“Locals refer to it as ‘Jurassic Park,’” Huss says, referring to where the swine are hiding out. “The habitat is so raw and untouched. It’s like we’re harboring fugitives. But you can see where they root. It looks like a giant Rototiller came through the park.”
Justin Huss says he plans to hold a public meeting this autumn to formulate and get permission from city council for a coordinated swine eradication plan. Landholders around the park are also beginning to appreciate the hazard afoot.
Some speculate the swine are migrating south through the White River Valley from Missouri. One riparian landowner, west of Leatherwood Park, who declined to be identified, says he’s killed well over 200 swine the past two years.
Sections of the southern Missouri Ozarks are declared feral swine hot spots, and the Missouri Department of Natural Resources and state game officials are working to eradicate the hogs. The DNR periodically deploys squadrons of hired guns to annihilate herds on public land, shooting the animals from helicopters. Group hunts, rather than single hunting expeditions, are more successful in reducing feral swine populations.
Such extreme measures are unlikely to take place in the Lake Leatherwood watershed, but small gangs of native Ozark hunters and individual trappers as well as residents on Pension Mountain in eastern Carroll County are out trying to contain the incursion.
And hunting feral swine is a gastronomical tradition. Generations of Arkansans have harvested wild pork. At its best it’s said to have a nutty, sweet flavor.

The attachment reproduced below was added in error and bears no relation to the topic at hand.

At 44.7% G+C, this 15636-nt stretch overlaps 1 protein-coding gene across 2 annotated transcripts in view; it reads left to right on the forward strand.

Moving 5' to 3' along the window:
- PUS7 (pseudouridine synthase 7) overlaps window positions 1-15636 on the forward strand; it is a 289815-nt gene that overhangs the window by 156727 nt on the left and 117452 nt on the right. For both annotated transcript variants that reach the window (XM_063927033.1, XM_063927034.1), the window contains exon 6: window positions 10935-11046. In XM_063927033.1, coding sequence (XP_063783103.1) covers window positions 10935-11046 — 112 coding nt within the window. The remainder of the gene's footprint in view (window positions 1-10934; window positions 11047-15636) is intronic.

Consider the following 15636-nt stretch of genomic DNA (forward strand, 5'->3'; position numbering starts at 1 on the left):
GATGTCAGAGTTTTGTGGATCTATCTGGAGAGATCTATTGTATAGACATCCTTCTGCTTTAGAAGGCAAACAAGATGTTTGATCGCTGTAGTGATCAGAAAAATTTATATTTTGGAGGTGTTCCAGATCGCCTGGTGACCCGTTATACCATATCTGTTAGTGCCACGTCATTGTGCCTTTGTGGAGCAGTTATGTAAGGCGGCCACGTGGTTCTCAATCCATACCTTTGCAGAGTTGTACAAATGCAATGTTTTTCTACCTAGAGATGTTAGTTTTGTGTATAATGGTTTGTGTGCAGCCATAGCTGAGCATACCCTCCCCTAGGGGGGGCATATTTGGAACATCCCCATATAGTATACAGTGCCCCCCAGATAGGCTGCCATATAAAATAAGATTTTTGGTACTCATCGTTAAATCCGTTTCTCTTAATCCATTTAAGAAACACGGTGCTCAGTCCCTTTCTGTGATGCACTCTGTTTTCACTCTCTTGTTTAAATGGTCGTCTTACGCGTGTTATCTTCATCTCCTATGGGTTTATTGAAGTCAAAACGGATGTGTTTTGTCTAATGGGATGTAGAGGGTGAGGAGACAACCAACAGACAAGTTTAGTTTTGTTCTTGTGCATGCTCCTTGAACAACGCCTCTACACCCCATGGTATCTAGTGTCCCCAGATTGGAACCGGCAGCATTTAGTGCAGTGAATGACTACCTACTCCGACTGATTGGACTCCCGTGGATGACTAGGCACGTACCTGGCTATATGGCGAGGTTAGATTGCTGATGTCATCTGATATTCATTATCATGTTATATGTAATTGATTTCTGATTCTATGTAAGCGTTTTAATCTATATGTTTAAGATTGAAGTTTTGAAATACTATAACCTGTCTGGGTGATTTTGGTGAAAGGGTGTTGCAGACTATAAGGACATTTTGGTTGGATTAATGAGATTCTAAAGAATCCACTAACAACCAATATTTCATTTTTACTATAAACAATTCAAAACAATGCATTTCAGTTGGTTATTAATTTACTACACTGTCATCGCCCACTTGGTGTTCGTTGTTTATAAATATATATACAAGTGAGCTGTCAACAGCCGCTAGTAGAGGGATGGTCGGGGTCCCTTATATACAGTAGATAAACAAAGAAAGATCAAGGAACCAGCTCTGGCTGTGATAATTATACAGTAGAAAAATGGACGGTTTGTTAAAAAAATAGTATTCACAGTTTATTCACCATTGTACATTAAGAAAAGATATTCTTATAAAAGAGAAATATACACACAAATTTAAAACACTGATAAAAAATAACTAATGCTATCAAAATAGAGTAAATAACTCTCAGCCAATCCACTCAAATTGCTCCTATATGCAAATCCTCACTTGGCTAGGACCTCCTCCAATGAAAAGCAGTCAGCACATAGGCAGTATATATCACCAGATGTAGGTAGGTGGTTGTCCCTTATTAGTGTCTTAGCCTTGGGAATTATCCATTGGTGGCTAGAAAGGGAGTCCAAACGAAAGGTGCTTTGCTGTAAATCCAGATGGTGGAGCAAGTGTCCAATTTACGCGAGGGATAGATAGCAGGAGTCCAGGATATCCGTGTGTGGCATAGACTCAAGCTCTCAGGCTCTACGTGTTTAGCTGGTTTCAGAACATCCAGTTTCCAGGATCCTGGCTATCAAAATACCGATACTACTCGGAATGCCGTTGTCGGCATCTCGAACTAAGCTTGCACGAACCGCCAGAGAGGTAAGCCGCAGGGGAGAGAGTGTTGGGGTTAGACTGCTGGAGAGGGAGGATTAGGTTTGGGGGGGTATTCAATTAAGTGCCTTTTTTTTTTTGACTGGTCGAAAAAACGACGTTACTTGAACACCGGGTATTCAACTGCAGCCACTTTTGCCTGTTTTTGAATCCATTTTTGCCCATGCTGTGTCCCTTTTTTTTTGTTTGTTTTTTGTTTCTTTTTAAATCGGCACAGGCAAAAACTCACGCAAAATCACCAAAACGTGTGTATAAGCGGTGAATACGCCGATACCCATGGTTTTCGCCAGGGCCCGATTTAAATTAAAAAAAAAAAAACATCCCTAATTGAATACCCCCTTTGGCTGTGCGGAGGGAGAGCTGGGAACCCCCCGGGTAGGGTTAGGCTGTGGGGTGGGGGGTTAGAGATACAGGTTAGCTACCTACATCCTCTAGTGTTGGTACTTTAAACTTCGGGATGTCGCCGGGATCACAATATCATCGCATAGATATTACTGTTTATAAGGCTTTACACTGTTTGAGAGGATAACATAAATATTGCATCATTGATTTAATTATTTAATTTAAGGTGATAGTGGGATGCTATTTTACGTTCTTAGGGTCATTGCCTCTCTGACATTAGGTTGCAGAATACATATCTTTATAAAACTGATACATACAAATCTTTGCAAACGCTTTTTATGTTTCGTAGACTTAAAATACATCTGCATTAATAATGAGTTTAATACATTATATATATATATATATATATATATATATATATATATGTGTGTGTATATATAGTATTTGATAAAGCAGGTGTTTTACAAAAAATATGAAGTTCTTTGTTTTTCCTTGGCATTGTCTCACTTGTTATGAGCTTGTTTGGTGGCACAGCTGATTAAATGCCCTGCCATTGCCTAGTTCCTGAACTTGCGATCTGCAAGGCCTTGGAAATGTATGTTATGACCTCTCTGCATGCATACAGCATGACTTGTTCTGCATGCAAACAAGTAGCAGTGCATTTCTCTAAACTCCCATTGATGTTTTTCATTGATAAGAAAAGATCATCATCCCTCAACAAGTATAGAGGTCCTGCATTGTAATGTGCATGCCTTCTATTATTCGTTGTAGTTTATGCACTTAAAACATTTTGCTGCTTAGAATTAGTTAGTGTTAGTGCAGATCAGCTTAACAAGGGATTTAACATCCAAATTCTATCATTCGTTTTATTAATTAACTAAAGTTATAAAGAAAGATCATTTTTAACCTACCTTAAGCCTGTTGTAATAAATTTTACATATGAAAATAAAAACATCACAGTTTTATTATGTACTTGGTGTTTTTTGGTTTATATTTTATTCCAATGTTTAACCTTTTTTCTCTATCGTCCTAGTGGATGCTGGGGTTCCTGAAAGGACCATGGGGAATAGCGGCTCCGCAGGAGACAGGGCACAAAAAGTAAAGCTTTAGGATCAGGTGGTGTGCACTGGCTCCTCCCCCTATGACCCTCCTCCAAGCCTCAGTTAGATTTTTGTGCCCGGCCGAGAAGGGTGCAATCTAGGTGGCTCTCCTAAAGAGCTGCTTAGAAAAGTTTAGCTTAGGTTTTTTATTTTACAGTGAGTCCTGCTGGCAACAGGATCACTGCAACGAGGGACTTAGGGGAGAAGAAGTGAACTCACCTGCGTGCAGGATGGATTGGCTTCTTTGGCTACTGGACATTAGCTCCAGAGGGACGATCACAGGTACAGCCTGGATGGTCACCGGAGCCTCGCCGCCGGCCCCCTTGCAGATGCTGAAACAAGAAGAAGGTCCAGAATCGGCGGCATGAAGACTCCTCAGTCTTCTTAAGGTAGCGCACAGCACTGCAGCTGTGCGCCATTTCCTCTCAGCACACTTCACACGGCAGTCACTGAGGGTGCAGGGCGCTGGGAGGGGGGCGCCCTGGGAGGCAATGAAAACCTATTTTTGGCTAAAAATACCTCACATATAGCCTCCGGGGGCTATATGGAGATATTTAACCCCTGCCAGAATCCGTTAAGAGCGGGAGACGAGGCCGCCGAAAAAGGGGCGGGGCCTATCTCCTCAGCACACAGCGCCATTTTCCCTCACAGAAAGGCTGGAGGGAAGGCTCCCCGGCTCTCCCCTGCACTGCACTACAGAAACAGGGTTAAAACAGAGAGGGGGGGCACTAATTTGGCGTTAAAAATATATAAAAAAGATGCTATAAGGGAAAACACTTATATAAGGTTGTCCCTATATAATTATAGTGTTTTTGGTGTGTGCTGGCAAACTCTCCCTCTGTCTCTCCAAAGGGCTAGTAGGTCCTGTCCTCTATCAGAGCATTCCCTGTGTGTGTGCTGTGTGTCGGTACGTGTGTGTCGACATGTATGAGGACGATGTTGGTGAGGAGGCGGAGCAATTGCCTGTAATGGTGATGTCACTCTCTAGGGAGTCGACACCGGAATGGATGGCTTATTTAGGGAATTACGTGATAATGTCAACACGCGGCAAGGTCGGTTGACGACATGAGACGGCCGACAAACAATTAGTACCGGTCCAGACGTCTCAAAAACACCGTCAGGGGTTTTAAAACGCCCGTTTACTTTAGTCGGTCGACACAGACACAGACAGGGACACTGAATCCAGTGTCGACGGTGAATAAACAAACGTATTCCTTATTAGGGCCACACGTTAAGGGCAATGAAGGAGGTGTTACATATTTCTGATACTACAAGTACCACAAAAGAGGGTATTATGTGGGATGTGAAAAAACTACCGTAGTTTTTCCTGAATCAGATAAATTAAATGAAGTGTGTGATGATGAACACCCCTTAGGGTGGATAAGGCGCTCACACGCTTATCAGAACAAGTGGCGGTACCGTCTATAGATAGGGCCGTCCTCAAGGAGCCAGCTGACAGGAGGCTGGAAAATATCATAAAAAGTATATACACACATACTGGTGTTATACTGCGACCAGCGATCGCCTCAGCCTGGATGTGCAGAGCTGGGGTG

And with the influx of wild pigs on Lake Leatherwood, Doug Stowe says he and his neighbors have talked idly about hunting and trapping hogs for butcher and sale at local markets. But Bob Wilson, who’s operated Bubba’s BBQ in Eureka Springs for 38 years, says there’s a few disincentives for that kind of harm-to-table turnabout.
“I’d say don’t eat it,” he says. “It’s not worth taking a chance.”
Wilson’s aware that wild swine carry virus, bacteria, and parasites, infectious to humans, pets and livestock, and that any pork sold to the public must adhere to strict guidelines set by the U.S. Department of Agriculture.
Needless to say, there will be no wild boar on Bubba’s menu.
Even the local wildlife sanctuary, Turpentine Creek, which houses dozens of lions, panthers, cougars and bears, refuses to take feral swine carcasses for its carnivores.
Clinton Turnage, a USDA Wildlife Disease Biologist based in Arkansas, conducts feral swine surveillance across the state. The disease vectors vary widely in hog populations, he says, but the ones that have been proven are scary.
“We are seeing swine Brucellosis, Influenza A virus, Pseudo-rabies, Hepatitis, and some Leptospirosis.”
Feral swine also carry Trichinellosis and a Herpes virus.
“The greatest risk for exposure is field dressing the animal,” he said, meaning gutting the animals and harvesting choice cuts after the kill. Gloves are necessary.
Many hunters, including Ken Anderson, haul off the carcasses for burial or for wildlife to scavenge.
Rebecca McPeake, with the University of Arkansas Division of Agriculture Cooperative Extension Service and Arkansas Forest Resource Center, says local wild carnivores relish the meat.
“There’s lots of animals that will take advantage of that carcass,” she says, “including vultures and coyotes."
Of course, vultures and coyotes are two other overabundant species.